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Ian Straughn

Joukowsky Family Middle East Studies Librarian:
Brown University Library, Research and Outreach Services
Phone: +1 401 863 3394


My research and teaching interests focus on the emerging study of the archaeology of the Muslim World. This work was first developed while a graduate student in Anthropology at the University of Chicago and has continued as a member of the Joukowsky Institute faculty, and currently the University Library. More specifically my work has concentrated on understanding how Muslim societies have been shaped by the landscapes which they have constructed and conceived and by their relationship to the material world. A major aspect of my research has consisted of developing a methodology for bringing the archaeological and textual records into a productive dialogue about past societies. Additionally, my work has sought to understand the relationship of materiality to religious experience and the place of archaeology in the study of religion.


My research is engaged in a variety of different projects that range from the strictly archaeological to more general questions concerning the social theory of materiality and spatiality. I am currently completing the monograph for a research project that investigated the early Islamic period landscapes of Greater Syria. The book will be titled: "Islam Emplaced: The landscape of an emerging religious tradition."

Most recently (Summer 2010) I have served as field director for the Brown University Petra Archaeological Project (BUPAP) under the overall direction of Dr. Susan Alcock. Within that framework I am developing an Islamic Period Petra Initiative that will bring much of the data that we will be collecting for the later periods of the site (post 7th c.) into a synthetic archaeological study of the region that does not follow rigid political temporalities but looks to expand forward and backwards what constitutes an Islamic history.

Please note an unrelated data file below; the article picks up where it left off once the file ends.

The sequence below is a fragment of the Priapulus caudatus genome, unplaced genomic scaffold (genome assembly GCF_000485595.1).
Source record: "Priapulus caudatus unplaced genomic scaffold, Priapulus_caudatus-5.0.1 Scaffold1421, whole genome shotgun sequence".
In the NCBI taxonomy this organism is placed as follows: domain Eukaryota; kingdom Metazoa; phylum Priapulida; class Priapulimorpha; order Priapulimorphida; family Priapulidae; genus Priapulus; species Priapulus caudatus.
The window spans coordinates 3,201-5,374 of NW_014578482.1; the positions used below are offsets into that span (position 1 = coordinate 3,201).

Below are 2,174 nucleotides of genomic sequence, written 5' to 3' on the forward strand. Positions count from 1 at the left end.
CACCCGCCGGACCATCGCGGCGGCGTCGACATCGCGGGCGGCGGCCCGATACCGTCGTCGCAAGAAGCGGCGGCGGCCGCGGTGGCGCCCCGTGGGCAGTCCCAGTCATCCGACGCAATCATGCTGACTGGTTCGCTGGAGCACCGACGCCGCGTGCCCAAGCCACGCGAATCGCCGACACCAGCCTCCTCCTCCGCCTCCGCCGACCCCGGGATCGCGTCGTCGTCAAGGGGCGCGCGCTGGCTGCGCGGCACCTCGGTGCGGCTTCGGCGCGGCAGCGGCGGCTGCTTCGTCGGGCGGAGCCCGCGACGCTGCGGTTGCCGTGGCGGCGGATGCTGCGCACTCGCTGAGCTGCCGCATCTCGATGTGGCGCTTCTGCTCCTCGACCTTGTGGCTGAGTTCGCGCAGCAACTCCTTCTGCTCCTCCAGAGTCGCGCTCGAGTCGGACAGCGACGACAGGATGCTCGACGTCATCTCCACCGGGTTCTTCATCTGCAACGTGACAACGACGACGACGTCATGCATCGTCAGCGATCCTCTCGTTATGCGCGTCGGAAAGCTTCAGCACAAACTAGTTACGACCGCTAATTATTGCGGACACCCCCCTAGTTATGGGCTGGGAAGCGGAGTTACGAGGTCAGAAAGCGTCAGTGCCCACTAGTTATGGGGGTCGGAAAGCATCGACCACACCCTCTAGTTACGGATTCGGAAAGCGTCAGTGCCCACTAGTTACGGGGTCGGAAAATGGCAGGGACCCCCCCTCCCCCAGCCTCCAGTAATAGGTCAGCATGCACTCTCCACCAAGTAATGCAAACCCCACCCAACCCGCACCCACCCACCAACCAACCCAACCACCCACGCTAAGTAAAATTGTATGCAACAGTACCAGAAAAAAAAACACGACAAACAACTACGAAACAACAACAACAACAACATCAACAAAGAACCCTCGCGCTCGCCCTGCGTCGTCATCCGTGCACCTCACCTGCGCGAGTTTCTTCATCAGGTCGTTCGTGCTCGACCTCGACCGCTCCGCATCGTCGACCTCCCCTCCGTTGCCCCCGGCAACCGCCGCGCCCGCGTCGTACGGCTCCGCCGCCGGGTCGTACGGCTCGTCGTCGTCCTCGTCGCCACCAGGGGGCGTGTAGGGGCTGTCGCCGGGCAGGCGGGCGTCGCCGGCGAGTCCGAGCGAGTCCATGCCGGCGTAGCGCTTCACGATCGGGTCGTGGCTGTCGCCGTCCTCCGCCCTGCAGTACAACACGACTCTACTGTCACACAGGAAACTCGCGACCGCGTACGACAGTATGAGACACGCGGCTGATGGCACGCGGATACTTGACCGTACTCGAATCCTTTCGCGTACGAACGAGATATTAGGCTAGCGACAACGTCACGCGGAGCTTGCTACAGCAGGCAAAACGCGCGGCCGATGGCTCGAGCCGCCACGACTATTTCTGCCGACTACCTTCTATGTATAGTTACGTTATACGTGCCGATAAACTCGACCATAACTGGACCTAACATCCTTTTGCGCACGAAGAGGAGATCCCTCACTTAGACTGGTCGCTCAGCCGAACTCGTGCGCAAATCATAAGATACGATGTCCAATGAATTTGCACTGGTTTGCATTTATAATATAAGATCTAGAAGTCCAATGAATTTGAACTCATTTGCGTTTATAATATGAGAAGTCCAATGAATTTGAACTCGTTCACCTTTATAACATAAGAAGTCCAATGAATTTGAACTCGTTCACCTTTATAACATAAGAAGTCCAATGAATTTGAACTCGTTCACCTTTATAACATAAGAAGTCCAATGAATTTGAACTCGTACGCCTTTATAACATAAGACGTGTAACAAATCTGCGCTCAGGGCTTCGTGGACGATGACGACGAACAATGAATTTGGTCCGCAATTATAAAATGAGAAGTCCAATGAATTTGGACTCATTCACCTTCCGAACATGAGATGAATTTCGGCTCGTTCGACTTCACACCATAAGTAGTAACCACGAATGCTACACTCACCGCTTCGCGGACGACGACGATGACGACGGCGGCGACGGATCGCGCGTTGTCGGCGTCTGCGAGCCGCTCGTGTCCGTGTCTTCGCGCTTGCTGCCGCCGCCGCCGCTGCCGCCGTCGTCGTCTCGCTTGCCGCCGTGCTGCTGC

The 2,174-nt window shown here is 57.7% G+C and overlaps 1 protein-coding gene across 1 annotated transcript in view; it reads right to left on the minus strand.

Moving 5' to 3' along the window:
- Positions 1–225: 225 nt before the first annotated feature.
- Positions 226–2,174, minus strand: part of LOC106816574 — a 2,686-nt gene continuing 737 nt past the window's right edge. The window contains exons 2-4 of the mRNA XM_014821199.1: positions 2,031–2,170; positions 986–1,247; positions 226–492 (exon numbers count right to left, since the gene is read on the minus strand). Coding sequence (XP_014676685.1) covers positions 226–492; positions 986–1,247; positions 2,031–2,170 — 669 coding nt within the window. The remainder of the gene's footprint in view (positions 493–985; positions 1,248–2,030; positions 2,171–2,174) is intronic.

Another archaeological project, currently in development, will examine the transformations to the fertile Egyptian region of the Fayyum located about one hour south of Cairo. Here I am putting together a team of researches to examine a 13th century irrigation wall that was instrumental in the agricultural and political revitalization of this region under the Mamluk Sultanate.

The broader theme of my work has been to understand the role of material culture in human societies. This has prompted me to form the Material Worlds working group at Brown that has brought together and interdisciplinary set of faculty members whose work focus on these issues. Supported by a grant from the Cogut Center for the Humanities we will continue to raise the profile of how things shape our lives through various campus events and developing new curricula. This has lead to my own particular interest in researching how Muslim thinkers understood the made world and what effects these discourses of the material had on the practical formations of the archaeological record. This has become most apparent in things such as the built environment and hence my research has concentrated on everything from ceramic scatters in fields, to walls to the cities of the Muslim world.

Information on my current research projects are available here


Ph.D, 2006, Anthropology, The University of Chicago


  • Mellon Postdoctoral Fellowship, Cogut Humanities Center, Brown University (2007-2009)

  • Cogut Humanities Center Research Group Grant ($5000), Brown University (2007-8)

  • Watkins Dissertation Fellowship, Department of Anthropology, University of Chicago (2005-2006)

  • Century Fellowship, Division of Social Sciences, The University of Chicago (1997-1998, 1999-2001, 2004-2005)

  • Martin Marty Center Dissertation Fellowship, Divinity School, The University of Chicago (2004-2005)

  • Fulbright-Hays DDRA Dissertation Fellowship, Syria (2002-2004)

  • Wenner-Gren Dissertation Fellowship (declined)

  • Social Science Research Council, International Dissertation Research Fellowship, Syria (2002-2004)

  • Fulbright Islamic Civilizations fellowship (awarded 2002, declined)

  • Fulbright IIE (awarded 2002, declined)

  • Mellon Foundation Fellowship, Center for Arabic Study Abroad, Cairo Egypt (2001-2002)

  • Phi Betta Kappa - Stanford University


Editor for Archaeological Dialogues


My teaching ranges from introductory courses on the archaeology and social history of the Islamic world to advanced seminars in the study of archaeology, religion, and landscape.

Please see the following course web pages:

Introduction to Islamic Archaeology
Sacred Space
Archaeology and Religion
Islamic Landscapes
Arabia and the Arabs

Funded Research

  • Cogut Center Working Group grant for "Material Worlds"

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